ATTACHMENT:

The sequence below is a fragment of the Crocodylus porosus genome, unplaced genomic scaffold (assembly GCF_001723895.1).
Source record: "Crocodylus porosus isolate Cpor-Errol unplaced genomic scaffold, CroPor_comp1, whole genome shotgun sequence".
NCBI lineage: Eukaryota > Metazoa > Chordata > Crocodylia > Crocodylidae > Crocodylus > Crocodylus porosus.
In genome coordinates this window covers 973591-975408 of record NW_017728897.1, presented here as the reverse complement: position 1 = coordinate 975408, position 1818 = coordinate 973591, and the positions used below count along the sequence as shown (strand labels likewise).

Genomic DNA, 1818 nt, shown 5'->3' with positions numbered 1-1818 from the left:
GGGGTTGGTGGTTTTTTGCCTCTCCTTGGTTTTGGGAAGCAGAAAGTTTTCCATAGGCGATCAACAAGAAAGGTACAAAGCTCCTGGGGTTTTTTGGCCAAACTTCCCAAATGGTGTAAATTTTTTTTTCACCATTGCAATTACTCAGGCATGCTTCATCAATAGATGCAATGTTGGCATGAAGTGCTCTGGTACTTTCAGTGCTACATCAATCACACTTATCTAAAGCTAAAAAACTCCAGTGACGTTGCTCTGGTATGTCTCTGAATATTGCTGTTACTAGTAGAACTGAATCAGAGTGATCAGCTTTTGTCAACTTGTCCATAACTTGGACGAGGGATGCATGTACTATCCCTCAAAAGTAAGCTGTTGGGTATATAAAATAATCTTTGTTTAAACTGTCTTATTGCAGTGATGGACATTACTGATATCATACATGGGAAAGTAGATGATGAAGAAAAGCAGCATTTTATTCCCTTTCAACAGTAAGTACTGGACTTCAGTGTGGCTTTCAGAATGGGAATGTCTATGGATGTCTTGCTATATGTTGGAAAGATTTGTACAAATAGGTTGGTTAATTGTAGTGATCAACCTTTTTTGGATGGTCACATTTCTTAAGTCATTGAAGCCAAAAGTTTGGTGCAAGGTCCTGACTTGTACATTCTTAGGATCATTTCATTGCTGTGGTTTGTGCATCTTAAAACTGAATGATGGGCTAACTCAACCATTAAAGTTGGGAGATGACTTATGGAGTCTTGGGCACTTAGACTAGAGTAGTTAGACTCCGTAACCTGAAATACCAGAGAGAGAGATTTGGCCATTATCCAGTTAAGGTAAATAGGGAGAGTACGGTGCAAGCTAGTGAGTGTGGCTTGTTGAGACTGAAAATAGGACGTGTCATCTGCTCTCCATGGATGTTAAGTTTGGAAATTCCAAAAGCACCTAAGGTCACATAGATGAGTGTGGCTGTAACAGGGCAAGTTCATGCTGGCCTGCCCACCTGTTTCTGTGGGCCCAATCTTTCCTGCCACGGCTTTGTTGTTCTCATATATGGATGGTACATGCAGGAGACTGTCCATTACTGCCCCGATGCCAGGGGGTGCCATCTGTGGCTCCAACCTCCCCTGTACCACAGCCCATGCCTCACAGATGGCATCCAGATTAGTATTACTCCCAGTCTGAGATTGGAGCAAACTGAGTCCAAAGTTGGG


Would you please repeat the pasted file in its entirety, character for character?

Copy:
The sequence below is a fragment of the Crocodylus porosus genome, unplaced genomic scaffold (assembly GCF_001723895.1).
Source record: "Crocodylus porosus isolate Cpor-Errol unplaced genomic scaffold, CroPor_comp1, whole genome shotgun sequence".
NCBI lineage: Eukaryota > Metazoa > Chordata > Crocodylia > Crocodylidae > Crocodylus > Crocodylus porosus.
In genome coordinates this window covers 973591-975408 of record NW_017728897.1, presented here as the reverse complement: position 1 = coordinate 975408, position 1818 = coordinate 973591, and the positions used below count along the sequence as shown (strand labels likewise).

Genomic DNA, 1818 nt, shown 5'->3' with positions numbered 1-1818 from the left:
GGGGTTGGTGGTTTTTTGCCTCTCCTTGGTTTTGGGAAGCAGAAAGTTTTCCATAGGCGATCAACAAGAAAGGTACAAAGCTCCTGGGGTTTTTTGGCCAAACTTCCCAAATGGTGTAAATTTTTTTTTCACCATTGCAATTACTCAGGCATGCTTCATCAATAGATGCAATGTTGGCATGAAGTGCTCTGGTACTTTCAGTGCTACATCAATCACACTTATCTAAAGCTAAAAAACTCCAGTGACGTTGCTCTGGTATGTCTCTGAATATTGCTGTTACTAGTAGAACTGAATCAGAGTGATCAGCTTTTGTCAACTTGTCCATAACTTGGACGAGGGATGCATGTACTATCCCTCAAAAGTAAGCTGTTGGGTATATAAAATAATCTTTGTTTAAACTGTCTTATTGCAGTGATGGACATTACTGATATCATACATGGGAAAGTAGATGATGAAGAAAAGCAGCATTTTATTCCCTTTCAACAGTAAGTACTGGACTTCAGTGTGGCTTTCAGAATGGGAATGTCTATGGATGTCTTGCTATATGTTGGAAAGATTTGTACAAATAGGTTGGTTAATTGTAGTGATCAACCTTTTTTGGATGGTCACATTTCTTAAGTCATTGAAGCCAAAAGTTTGGTGCAAGGTCCTGACTTGTACATTCTTAGGATCATTTCATTGCTGTGGTTTGTGCATCTTAAAACTGAATGATGGGCTAACTCAACCATTAAAGTTGGGAGATGACTTATGGAGTCTTGGGCACTTAGACTAGAGTAGTTAGACTCCGTAACCTGAAATACCAGAGAGAGAGATTTGGCCATTATCCAGTTAAGGTAAATAGGGAGAGTACGGTGCAAGCTAGTGAGTGTGGCTTGTTGAGACTGAAAATAGGACGTGTCATCTGCTCTCCATGGATGTTAAGTTTGGAAATTCCAAAAGCACCTAAGGTCACATAGATGAGTGTGGCTGTAACAGGGCAAGTTCATGCTGGCCTGCCCACCTGTTTCTGTGGGCCCAATCTTTCCTGCCACGGCTTTGTTGTTCTCATATATGGATGGTACATGCAGGAGACTGTCCATTACTGCCCCGATGCCAGGGGGTGCCATCTGTGGCTCCAACCTCCCCTGTACCACAGCCCATGCCTCACAGATGGCATCCAGATTAGTATTACTCCCAGTCTGAGATTGGAGCAAACTGAGTCCAAAGTTGGG